Note, that I summarized the conversation in the last sentence showing internal thought. Obviously this pair has a long way to go before they get together. However, readers will not always pick up subtleties in conversation. There is no guarantee that they will talk the same way as you or your characters do.

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Extended time generator

Time for reading and writing both come from the same pool of time. During one phase of my career I created training for an application called the Extended Time Generator. This allowed manufacturing supervisors to move chargeable time to different phases of a project. It did not really extend the total time in which all the tasks could be done but shifted it.

As much as we would all love a device to increase our time, it doesn’t exist. With this in mind, it quickly becomes apparent that I can read too much, and not have enough time to write. This often happens when I am doing research. I discover another intriguing aspect to chase after and emerge from that rabbit hole hours later without accomplishing much.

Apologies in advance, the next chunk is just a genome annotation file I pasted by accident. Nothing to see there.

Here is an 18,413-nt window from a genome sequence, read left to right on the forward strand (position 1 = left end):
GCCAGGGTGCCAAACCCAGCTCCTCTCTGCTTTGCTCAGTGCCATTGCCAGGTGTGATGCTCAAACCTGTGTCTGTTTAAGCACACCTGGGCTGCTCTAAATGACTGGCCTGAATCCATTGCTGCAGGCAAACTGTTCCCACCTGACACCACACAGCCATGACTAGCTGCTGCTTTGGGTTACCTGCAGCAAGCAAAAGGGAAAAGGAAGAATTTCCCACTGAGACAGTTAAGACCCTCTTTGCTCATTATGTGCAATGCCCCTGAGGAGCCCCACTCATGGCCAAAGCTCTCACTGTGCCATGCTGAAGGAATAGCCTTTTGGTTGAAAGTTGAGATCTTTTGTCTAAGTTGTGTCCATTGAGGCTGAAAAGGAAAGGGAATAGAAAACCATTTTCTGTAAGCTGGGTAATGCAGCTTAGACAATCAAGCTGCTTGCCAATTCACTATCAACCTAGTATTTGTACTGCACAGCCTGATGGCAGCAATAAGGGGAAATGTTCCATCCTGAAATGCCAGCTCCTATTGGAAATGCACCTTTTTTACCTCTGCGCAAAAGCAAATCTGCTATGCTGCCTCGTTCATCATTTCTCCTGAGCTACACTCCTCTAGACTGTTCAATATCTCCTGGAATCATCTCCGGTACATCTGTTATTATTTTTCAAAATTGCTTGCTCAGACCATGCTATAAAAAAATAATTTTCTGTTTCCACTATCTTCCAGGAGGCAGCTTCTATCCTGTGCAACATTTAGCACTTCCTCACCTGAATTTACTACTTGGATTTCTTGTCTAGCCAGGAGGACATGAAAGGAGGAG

I don’t read to entertain myself or to become more educated but to quench my curiosity. Therefore, I don’t attempt to keep track of books I’ve read or movies that I’ve watched because I tend to remember them. Perhaps it is because I am picky with my reading time and put thought into choosing books. I will read more than the first page, usually up to five chapters. However, books that I start, I can close and never finish if they lack quality for me to continue. I do not keep reading just to find out what happens.